Page last updated at 13:38 GMT, Monday, 5 October 2009 14:38 UK

A first taste of Turner Prize art

By Michael Osborn
Arts reporter, BBC News

Michael Osborn and one of Enrico David's pieces
Michael Osborn goes head-to-head with one of Enrico David's artworks at the Turner Prize exhibition

A filthy, unmade bed. A shark pickled in formaldehyde. Some lights going on and off.

These are just a few of the past Turner Prize hopefuls which have prompted screaming tabloid headlines and public derision alike.

The time for the latest exhibition of contemporary artists' work vying for the prestigious £25,000 prize has arrived again at Tate Britain.

As someone who has heard all the opinions but never actually seen one of the shows, now was the time to visit the gallery with wide, child-like eyes and a fresh perspective.

The four artists' works are displayed in a collection of bright, airy installation rooms. The first impression when initially whisked through the exhibits is that there is a lot of space and not much to fill it.

Draft excluder

But the few items that sit in the gallery are interesting, sometimes bizarre and provocative - no change there, then.

Lucy Skaer has crafted some beautifully fragile "skittles" out of compressed coal dust - so captivating that I don't notice the whale skull partially hidden behind a screen.

But the next room, dedicated to Enrico David, is the stuff of nightmares.

Richard Wright's Turner Prize exhibit

The faces of gay porn stars are plastered onto giant egg men with the feet of rocking chairs. And there is a vast draft excluder with limp limbs slumped on a platform.

Next comes Roger Hiorns' effort, which is initially a let-down after David's in-your-face surreal onslaught.

It's a shallow pile of grey dust and prompts one of those moments when you wonder what the point of the Turner Prize is.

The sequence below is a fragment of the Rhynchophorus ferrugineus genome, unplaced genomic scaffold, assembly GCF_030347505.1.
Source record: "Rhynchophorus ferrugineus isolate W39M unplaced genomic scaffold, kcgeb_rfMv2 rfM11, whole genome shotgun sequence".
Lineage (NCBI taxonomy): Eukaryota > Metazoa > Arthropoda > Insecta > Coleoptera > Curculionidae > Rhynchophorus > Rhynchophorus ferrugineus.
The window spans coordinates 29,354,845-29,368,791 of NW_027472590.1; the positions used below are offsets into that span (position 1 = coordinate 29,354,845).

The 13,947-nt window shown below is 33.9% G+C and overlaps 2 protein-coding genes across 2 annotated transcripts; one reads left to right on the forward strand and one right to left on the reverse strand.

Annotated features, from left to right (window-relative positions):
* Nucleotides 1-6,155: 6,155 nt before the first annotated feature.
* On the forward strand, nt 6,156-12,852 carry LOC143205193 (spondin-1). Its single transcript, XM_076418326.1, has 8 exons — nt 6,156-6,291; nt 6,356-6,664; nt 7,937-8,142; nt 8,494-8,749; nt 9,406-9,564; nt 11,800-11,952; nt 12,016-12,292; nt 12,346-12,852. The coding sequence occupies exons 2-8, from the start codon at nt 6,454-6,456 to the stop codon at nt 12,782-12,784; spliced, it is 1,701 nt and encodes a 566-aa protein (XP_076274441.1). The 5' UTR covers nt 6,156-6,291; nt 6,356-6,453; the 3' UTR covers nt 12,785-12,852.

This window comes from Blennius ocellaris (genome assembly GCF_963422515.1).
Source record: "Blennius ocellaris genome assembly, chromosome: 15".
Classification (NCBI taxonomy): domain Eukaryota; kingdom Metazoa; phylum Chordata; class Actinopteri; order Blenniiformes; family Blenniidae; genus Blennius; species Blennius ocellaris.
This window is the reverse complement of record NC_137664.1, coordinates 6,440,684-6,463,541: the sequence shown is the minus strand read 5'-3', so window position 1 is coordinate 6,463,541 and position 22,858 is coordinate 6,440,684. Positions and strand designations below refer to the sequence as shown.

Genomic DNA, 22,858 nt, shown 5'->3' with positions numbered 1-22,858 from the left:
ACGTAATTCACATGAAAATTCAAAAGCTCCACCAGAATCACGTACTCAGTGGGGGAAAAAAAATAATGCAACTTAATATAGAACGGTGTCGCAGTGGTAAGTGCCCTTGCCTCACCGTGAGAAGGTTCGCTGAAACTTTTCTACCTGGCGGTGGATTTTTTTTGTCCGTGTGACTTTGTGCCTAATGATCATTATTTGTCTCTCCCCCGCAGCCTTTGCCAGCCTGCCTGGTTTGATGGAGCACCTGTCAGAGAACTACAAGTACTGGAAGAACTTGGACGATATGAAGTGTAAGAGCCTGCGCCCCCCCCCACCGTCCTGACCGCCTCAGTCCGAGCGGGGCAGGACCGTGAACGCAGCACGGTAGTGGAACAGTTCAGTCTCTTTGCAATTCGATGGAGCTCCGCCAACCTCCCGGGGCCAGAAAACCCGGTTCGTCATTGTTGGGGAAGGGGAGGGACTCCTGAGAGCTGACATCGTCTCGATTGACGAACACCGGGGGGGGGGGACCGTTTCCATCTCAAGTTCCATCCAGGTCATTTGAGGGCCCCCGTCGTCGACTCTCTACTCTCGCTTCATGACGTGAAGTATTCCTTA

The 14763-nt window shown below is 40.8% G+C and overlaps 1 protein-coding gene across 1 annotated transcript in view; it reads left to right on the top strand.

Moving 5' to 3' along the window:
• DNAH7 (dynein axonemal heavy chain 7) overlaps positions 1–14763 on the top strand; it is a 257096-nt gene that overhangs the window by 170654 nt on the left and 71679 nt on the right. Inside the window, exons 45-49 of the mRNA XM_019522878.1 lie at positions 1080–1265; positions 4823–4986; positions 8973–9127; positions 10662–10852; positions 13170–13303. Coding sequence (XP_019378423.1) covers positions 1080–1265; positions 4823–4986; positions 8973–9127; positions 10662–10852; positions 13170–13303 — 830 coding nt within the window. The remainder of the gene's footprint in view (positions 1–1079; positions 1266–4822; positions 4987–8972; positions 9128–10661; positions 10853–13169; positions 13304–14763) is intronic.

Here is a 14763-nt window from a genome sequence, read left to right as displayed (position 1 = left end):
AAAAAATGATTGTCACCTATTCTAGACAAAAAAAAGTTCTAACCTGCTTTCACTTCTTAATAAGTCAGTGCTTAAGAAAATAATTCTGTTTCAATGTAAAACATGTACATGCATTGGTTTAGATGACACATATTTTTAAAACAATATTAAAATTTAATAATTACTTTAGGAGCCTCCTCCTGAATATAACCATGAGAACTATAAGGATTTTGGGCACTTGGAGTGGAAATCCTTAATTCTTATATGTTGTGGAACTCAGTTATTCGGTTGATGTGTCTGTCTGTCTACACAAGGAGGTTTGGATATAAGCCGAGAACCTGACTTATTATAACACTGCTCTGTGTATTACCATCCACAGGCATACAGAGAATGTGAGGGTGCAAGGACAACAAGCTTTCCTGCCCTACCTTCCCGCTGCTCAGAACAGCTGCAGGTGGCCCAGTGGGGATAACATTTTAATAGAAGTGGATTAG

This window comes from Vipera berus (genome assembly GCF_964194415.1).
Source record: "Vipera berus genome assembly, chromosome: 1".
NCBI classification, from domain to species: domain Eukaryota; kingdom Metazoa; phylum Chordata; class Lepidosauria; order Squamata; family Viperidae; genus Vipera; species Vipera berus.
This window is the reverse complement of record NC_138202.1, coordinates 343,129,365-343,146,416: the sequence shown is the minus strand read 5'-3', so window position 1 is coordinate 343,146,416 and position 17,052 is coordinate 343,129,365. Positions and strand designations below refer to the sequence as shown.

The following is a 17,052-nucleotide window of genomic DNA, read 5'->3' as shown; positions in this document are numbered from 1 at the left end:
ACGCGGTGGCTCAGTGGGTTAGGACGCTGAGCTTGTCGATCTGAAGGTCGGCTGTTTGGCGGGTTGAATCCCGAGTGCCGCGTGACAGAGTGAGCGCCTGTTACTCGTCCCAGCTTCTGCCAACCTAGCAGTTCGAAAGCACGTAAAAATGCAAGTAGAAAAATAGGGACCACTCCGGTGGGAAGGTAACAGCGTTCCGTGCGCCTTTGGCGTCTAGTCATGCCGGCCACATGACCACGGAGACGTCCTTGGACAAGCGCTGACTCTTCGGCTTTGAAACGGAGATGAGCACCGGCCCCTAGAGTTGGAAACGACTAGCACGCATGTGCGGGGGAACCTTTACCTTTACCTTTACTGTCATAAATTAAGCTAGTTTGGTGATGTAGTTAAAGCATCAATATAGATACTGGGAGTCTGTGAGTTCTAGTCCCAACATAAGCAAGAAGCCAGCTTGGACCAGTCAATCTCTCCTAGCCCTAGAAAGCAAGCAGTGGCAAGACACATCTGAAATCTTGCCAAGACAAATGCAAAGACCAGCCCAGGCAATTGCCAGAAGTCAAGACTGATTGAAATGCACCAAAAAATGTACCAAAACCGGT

But when you realise that it's the remains of an aircraft - and such a huge vehicle can turn to dust - you stop and stare.

I had an itching desire to tramp through the dust and swish it around like a pile of autumn leaves, but that soon passed.

Hiorns - the bookmakers' favourite to win - has also made some intriguing abstracts which also have a hidden twist. One has pieces of bovine brain placed into neat lattices. They look no more offensive than slices of pale malt loaf. The other two plastic sculptures are injected with powdered brain.

His macabre cleverness puts the work of Richard Wright to shame - a vast open space with a pretty gold wallpaper-like print on one wall, which will be painted over when the exhibition comes to an end.

Hurting brain

This former Turner exhibition virgin has been given plenty to contemplate, but why should others consider shelling out the princely sum of £8?

Assistant curator Helen Little says: "This year there are a lot of beautiful objects in the show, and a lot of surprising and thoughtful elements.

Roger Hiorn's atomised plane
I think there is always something for everybody. People will enjoy it
Helen Little, Assistant Curator

"I think there is always something for everybody and somebody will always take something away with them from one of these exhibitions. I think people will enjoy it."

Next came the tricky part - trying to decipher the meanings of these works. I was helped by the curatorial staff and the blurb on the walls, but after an hour of working through the "condition of instability" and "slowing down comprehension", my brain was hurting.

After an hour or so of looking and musing, it was time to leave.

To those who say the art of the Turner Prize is rubbish, they are mistaken. The objects in this year's show are handcrafted, and some of them are thought-provoking and quite beautiful.

As exhibitions go, it's stark - and some would say you won't get a lot of art for your buck.

But to see what all the fuss is about for yourself is worth changing a habit of a lifetime for.

The Turner Prize exhibition takes place at London's Tate Britain from 6 October to 3 January 2010. The winner will be announced on 7 December.



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